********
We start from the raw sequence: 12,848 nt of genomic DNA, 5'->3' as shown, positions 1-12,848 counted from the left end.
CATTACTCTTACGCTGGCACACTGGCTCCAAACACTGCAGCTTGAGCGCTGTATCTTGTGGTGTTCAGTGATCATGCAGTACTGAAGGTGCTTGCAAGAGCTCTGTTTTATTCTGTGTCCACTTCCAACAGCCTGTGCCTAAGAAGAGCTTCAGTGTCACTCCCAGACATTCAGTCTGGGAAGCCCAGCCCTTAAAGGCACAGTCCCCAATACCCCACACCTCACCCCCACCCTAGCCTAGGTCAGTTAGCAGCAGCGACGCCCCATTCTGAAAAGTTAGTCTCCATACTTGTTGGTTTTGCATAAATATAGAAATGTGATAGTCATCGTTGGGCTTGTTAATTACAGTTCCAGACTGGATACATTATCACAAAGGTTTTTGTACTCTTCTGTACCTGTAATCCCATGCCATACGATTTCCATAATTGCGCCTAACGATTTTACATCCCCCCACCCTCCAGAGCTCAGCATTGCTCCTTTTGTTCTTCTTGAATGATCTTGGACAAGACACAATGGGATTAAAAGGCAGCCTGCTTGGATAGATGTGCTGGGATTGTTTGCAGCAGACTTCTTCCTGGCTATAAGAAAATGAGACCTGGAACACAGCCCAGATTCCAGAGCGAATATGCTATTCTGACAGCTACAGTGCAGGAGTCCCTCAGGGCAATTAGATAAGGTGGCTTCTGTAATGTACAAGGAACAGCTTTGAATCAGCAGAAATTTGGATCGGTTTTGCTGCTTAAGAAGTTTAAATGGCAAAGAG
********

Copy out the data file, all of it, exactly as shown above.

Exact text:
We start from the raw sequence: 12,848 nt of genomic DNA, 5'->3' as shown, positions 1-12,848 counted from the left end.
CATTACTCTTACGCTGGCACACTGGCTCCAAACACTGCAGCTTGAGCGCTGTATCTTGTGGTGTTCAGTGATCATGCAGTACTGAAGGTGCTTGCAAGAGCTCTGTTTTATTCTGTGTCCACTTCCAACAGCCTGTGCCTAAGAAGAGCTTCAGTGTCACTCCCAGACATTCAGTCTGGGAAGCCCAGCCCTTAAAGGCACAGTCCCCAATACCCCACACCTCACCCCCACCCTAGCCTAGGTCAGTTAGCAGCAGCGACGCCCCATTCTGAAAAGTTAGTCTCCATACTTGTTGGTTTTGCATAAATATAGAAATGTGATAGTCATCGTTGGGCTTGTTAATTACAGTTCCAGACTGGATACATTATCACAAAGGTTTTTGTACTCTTCTGTACCTGTAATCCCATGCCATACGATTTCCATAATTGCGCCTAACGATTTTACATCCCCCCACCCTCCAGAGCTCAGCATTGCTCCTTTTGTTCTTCTTGAATGATCTTGGACAAGACACAATGGGATTAAAAGGCAGCCTGCTTGGATAGATGTGCTGGGATTGTTTGCAGCAGACTTCTTCCTGGCTATAAGAAAATGAGACCTGGAACACAGCCCAGATTCCAGAGCGAATATGCTATTCTGACAGCTACAGTGCAGGAGTCCCTCAGGGCAATTAGATAAGGTGGCTTCTGTAATGTACAAGGAACAGCTTTGAATCAGCAGAAATTTGGATCGGTTTTGCTGCTTAAGAAGTTTAAATGGCAAAGAG